On June 20, the first Saturday after school had ended, I allowed myself to get dragged to the Echelon Mall GCC five-plex to see The Cannonball Run. I wasn't interested but it gave an opportunity to double up with Superman II, which I wanted to see. Curiously, I hadn't seen the 1978 Superman yet, so the opening credits recap was useful. I would end up catching Superman when it debuted on ABC in the fall with the 2-part version that has become legendary among Superman fans far and wide.
For Your Eyes Only became the first Bond movie I saw theatrically when it opened the weekend of June 26. Of course, I was familiar with Connery and Moore (didn't know a thing about Lazenby at the time) from the 007 movies that showed fairly regularly on Sunday nights, but it was a great experience to see one on the big screen. The same weekend, The Great Muppet Caper opened. I saw that with my family the following weekend, just before the fourth of July.
By the time Independence Day arrived, I was all "movied out," having gone to an astounding six films in less than a month. I was sure at the time that was some kind of record. But July and August meant spending time and my grandparents' and a two week vacation at the shore, so by the time September arrived along with my entrance to high school and my 14th birthday, I hadn't seen anything since The Great Muppet Caper. The prurient side of me had entertained vague notions of how I might see Tarzan, the Ape Man (featuring a very naked Bo Derek), but I never pursued it. I certainly wasn't going to ask my father to take me. There was also a sexy thriller called Body Heat that a 17-year old acquaintance couldn't stop raving about, but going to that presented the same problem: getting around the R-rating. Looking back on it, I really should have learned the trick of sneaking into those movies. Enough of my friends did it. Too much of a square, I guess.
For the rest of the year, I only saw one more movie: Time Bandits, meaning that of the seven movies I saw in 1981, two featured John Cleese (the other being The Great Muppet Caper). Having become a Fawlty Towers devotee a year or two before, this was not unwelcome. My only disappointment about both movies was that he didn't have bigger roles. The Oscar winner from 1981 (award handed out in 1982), by the way, was Chariots of Fire, a film that I wouldn't have seen even if paid to sit through. I eventually watched it many years later and, while I thought it was an all-around good motion picture, it didn't in any way seem like something deserving of a Best Picture statue.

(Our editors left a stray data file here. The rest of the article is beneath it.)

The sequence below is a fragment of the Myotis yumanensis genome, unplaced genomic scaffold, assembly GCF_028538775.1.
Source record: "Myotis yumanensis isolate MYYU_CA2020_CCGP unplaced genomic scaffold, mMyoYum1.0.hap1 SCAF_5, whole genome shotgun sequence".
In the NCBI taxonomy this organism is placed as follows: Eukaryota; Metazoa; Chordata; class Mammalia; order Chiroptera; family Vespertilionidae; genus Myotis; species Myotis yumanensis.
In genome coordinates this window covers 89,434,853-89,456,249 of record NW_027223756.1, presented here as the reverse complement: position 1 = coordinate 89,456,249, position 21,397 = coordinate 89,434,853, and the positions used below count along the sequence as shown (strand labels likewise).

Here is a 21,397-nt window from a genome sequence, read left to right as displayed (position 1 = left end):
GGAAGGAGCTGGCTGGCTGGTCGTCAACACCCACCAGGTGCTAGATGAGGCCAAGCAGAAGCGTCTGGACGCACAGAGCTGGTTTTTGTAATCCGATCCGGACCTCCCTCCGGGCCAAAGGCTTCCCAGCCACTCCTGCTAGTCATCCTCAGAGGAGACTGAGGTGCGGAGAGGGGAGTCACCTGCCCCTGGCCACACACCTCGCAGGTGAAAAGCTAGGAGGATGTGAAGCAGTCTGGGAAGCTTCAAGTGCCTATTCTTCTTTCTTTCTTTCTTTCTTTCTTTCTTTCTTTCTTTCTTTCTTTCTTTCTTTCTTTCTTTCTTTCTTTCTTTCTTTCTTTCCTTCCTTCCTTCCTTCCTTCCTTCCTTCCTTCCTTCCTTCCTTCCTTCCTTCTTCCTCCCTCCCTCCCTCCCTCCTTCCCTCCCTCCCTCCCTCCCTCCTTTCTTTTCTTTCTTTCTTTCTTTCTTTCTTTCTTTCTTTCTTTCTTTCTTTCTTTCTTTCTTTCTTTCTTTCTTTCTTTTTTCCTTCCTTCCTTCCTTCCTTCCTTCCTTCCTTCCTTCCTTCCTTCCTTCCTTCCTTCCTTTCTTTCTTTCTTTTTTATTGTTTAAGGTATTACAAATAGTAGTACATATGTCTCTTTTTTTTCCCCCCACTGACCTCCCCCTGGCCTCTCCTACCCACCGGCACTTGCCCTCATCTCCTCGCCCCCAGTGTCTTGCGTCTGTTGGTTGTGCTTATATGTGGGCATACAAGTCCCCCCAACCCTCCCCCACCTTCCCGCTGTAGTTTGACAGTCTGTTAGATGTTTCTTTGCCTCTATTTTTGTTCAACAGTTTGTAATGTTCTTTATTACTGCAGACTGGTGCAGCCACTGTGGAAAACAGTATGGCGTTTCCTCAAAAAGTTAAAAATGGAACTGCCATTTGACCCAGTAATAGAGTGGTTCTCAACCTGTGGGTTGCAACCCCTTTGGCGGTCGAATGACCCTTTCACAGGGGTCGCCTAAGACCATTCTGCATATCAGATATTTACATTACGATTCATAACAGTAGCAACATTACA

1981 closed as quietly as it opened. The storm occurred in between. The year had given us a new President, with the grandfatherly Ronald Reagan replacing the much-despised Jimmy Carter. I didn't pay a lot of attention to politics or current events, but I was glued to the TV set the day Reagan was shot. I remember Walter Cronkite, retired less than a month from the CBS news anchor chair, remarking how eerily similar the day was to November 22, 1963. I don't recall a lot about the economy, either, except that it was bad. Unemployment was high and interest rates were astronomical. I remember getting better than 5% on a passbook savings account and that was considered low. As bad as things are today, they seemed worse then, but maybe that's because I was looking through younger and less experienced eyes.
So the calendar changed and it was 1982, and that meant only one thing to me: a new Star Trek movie. Khan was on his way.